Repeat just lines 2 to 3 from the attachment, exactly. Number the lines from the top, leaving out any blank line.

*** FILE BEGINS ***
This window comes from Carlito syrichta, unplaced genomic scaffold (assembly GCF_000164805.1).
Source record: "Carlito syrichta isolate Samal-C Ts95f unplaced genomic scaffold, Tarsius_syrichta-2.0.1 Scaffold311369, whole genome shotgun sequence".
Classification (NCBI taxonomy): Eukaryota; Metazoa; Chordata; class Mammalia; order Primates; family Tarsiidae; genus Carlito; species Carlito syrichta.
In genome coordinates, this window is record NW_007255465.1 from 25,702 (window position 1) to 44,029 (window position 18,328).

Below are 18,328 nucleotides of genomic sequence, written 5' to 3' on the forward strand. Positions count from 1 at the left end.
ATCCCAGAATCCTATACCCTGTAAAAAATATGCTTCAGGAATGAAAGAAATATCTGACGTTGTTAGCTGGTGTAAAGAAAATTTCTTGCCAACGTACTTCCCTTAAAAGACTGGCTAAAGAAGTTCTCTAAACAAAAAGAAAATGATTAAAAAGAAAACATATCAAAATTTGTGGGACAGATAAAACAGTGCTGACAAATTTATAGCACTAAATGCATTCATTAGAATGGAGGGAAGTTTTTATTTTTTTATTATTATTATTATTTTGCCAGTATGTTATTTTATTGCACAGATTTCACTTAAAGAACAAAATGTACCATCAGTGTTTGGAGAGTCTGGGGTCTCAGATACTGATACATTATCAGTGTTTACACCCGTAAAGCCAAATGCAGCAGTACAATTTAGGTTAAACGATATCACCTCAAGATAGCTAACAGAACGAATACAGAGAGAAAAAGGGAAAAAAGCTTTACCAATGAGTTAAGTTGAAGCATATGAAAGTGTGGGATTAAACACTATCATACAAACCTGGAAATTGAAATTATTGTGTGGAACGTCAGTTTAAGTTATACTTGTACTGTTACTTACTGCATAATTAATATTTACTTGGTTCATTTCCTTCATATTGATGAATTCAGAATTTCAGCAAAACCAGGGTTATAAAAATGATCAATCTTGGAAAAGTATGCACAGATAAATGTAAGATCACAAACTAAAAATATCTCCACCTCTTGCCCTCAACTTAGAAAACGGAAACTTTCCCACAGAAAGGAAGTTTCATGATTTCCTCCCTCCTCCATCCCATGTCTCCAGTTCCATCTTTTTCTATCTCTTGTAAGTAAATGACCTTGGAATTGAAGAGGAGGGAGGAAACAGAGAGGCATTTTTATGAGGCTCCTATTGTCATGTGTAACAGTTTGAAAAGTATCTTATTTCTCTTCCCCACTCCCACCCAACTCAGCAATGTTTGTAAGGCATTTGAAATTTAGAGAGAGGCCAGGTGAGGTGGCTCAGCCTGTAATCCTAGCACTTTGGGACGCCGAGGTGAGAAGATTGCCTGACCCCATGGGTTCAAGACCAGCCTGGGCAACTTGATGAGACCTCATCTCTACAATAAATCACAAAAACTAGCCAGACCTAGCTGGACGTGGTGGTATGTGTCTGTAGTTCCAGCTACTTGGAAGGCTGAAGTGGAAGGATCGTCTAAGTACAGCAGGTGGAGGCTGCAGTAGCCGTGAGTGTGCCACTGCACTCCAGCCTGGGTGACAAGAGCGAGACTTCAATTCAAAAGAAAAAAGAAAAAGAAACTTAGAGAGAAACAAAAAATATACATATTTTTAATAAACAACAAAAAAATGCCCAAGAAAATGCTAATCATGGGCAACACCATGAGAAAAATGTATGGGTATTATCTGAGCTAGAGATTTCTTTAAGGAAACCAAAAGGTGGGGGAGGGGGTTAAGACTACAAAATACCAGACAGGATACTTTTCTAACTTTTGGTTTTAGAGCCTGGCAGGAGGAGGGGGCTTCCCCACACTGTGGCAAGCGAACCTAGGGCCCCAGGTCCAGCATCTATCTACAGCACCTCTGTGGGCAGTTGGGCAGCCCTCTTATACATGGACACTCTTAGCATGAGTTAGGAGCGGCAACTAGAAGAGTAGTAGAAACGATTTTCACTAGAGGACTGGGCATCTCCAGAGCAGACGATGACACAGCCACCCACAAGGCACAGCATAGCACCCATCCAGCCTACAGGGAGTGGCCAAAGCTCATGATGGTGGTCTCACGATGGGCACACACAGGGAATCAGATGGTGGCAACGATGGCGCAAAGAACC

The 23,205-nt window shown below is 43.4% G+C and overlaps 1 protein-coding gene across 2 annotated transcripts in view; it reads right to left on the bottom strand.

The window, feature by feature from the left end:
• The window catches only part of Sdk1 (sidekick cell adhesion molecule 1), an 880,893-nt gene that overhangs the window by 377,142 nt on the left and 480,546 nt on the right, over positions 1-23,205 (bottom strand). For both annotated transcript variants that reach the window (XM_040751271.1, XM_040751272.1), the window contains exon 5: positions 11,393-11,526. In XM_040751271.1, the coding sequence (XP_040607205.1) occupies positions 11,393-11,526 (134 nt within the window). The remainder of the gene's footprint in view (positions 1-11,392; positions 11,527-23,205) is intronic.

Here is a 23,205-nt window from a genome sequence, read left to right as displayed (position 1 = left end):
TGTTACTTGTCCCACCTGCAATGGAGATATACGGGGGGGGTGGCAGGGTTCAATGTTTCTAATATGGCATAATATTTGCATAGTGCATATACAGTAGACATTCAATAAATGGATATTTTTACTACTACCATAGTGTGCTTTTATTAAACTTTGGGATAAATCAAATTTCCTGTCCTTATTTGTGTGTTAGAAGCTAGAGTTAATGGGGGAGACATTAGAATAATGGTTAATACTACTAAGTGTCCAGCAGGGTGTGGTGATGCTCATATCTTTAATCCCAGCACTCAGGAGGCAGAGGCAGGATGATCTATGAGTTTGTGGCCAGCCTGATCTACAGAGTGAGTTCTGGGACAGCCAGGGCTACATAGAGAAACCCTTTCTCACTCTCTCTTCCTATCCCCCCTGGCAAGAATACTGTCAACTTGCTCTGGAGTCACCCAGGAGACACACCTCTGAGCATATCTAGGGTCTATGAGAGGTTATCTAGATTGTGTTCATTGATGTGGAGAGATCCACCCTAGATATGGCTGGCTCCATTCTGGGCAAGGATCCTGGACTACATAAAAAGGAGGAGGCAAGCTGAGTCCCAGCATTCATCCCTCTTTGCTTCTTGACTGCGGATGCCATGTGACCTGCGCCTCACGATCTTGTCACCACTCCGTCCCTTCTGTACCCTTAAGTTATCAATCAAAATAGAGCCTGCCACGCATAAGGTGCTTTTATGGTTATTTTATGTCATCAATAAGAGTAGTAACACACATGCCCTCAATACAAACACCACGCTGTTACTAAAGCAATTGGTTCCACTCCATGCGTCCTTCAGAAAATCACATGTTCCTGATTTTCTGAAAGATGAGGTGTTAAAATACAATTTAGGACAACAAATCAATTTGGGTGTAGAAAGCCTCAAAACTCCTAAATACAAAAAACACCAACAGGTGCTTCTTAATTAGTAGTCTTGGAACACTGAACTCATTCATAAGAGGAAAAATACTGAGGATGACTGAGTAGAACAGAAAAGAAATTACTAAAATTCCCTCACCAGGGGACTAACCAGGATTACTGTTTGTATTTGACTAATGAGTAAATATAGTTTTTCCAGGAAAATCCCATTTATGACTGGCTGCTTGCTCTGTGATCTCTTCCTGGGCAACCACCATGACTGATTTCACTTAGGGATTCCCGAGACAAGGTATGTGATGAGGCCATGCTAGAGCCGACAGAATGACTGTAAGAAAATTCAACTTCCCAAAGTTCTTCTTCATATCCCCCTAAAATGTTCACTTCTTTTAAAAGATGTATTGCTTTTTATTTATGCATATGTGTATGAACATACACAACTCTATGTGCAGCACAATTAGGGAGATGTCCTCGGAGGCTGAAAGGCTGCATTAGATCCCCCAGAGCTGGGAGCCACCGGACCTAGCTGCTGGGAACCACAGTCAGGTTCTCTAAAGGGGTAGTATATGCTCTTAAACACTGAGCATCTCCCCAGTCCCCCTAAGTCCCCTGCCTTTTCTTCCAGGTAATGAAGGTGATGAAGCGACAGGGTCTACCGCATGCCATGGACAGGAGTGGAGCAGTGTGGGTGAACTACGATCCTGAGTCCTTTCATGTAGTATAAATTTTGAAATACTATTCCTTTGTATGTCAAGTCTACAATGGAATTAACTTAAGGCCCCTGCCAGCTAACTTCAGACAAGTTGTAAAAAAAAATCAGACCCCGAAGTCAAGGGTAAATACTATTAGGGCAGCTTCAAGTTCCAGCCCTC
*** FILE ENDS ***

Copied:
Source record: "Carlito syrichta isolate Samal-C Ts95f unplaced genomic scaffold, Tarsius_syrichta-2.0.1 Scaffold311369, whole genome shotgun sequence".
Classification (NCBI taxonomy): Eukaryota; Metazoa; Chordata; class Mammalia; order Primates; family Tarsiidae; genus Carlito; species Carlito syrichta.